Charles G. Koch’s justification in yesterday’s Wall Street Journal for the millions of dollars that he and his brother David throw at ultra right-wing causes, organizations and politicians reminded me of a very old “Saturday Night Live” bit: the one in which Dan Akroyd, Bill Murray and John Belushi are short-order cooks in a restaurant that only offers cheeseburgers and fries. In the article, Koch rails against the current government deficit, but like the Saturday Night Live crew, he offers only one item on the menu: cutting government programs.
He never considers the idea of raising taxes, particularly on the wealthy who pay significantly lower taxes now than they did in 1981 after the first Reagan tax cut, which at the time represented historically low taxes on the wealthy for an industrialized democracy.
Koch changes bogie men in the middle of his screed from cutting government entitlements to ending what he calls “crony capitalism.” As Mother Jones has already pointed out, Koch speaks hypocritically when he criticizes politicians who bend to the will of their cronies in the private sector. The lifeblood of the crony system is one part lobbying and one part political contributions. The Koch Bro’s have spent more than $40 million over the past three years alone on lobbying efforts. We also know they have contributed to a slew of political campaigns, including to elect Wisconsin Governor Scott Walker. Forget about the hatred for unions that the Koch Bro’s and their Scottie share. Scottie’s budget plan would give the governor—that means Scottie—the right to unilaterally sell off certain government assets to private interests at whatever price he wanted to get. Of course these assets would fit neatly into the Koch’s industrial empire.
Koch closes his Wall Street Journal piece with a plaintive plea to get government out of the economy and just allow consumers to direct resources. What that means is unfettered capitalism with no product and worker safety regulations, minimum wages, pollution controls or regulations against predatory pricing or other business practices considered unethical.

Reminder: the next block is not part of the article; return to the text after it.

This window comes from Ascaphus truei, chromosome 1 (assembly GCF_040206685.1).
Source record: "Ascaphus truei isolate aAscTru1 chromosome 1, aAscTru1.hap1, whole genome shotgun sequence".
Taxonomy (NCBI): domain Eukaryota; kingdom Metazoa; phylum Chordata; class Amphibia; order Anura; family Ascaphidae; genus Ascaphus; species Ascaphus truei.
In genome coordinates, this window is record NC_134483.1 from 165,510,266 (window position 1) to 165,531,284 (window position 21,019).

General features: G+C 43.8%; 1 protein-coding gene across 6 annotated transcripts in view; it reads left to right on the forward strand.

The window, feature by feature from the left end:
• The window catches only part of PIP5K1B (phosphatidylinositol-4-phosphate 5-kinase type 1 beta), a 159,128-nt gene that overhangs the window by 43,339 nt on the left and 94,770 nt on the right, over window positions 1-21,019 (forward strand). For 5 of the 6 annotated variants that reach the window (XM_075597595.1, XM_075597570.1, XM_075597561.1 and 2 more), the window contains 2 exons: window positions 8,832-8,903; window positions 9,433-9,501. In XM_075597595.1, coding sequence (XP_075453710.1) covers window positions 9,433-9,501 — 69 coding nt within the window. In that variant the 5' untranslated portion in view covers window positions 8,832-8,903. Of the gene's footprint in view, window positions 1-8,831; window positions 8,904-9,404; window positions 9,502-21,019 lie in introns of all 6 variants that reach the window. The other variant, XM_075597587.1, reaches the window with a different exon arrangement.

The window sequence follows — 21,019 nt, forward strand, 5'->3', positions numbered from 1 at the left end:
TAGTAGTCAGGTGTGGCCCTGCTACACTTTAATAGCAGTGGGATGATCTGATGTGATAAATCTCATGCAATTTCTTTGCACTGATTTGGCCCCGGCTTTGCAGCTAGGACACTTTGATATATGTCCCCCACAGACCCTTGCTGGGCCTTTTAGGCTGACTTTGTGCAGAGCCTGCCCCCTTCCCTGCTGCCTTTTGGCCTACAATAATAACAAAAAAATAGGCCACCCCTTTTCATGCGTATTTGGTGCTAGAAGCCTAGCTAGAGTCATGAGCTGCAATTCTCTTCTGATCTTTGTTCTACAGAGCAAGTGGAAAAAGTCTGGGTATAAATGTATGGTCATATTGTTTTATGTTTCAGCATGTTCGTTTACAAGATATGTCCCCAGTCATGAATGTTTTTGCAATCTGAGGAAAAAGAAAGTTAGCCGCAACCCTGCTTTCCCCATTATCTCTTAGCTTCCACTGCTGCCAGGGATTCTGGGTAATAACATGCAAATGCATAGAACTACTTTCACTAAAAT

Koch concern is that government intervention distorts the marketplace, and the marketplace in Koch’s world is holy.
What Koch doesn’t mention is that size and money also distort the marketplace.
For example, a small company with a product that cuts air pollution may never have a chance because a larger company floods all the airwaves with commercials for its pollution-generating product, launches websites that look like news sites that tout its product and, in an unregulated world, sells the product under cost until all competitors have gone out of business.
The government distorts the marketplace and it’s a good thing it does so. The government distorts when it bans predatory pricing, it distorts when it sets environmental standards, and it distorts when it provides subsidies to companies that produce or consumers who buy more environmentally friendly products.
The Supreme Court’s Citizens United decision that ended limits on contributions to political campaigns created an unregulated “marketplace of ideas” for the last election cycle. Because there were no “market constraints,” the Koch Bro’s and their ilk were able to distort the last election by throwing tons of money into political campaigns of right-wingers and paying for right-wing think tanks to flood the news media with a multitude of bogus studies and deceptive reasoning that discouraged progressives into staying home and marched other voters rightward.
Everything distorts the marketplace. As a matter of public policy, it’s the government’s job to distort it for the public good, which in the post-industrial Western world has come to include a basic standard of living, education and health care for all, a clean environment and a level playing field in the market and society that sometimes requires constraining the largest market participants.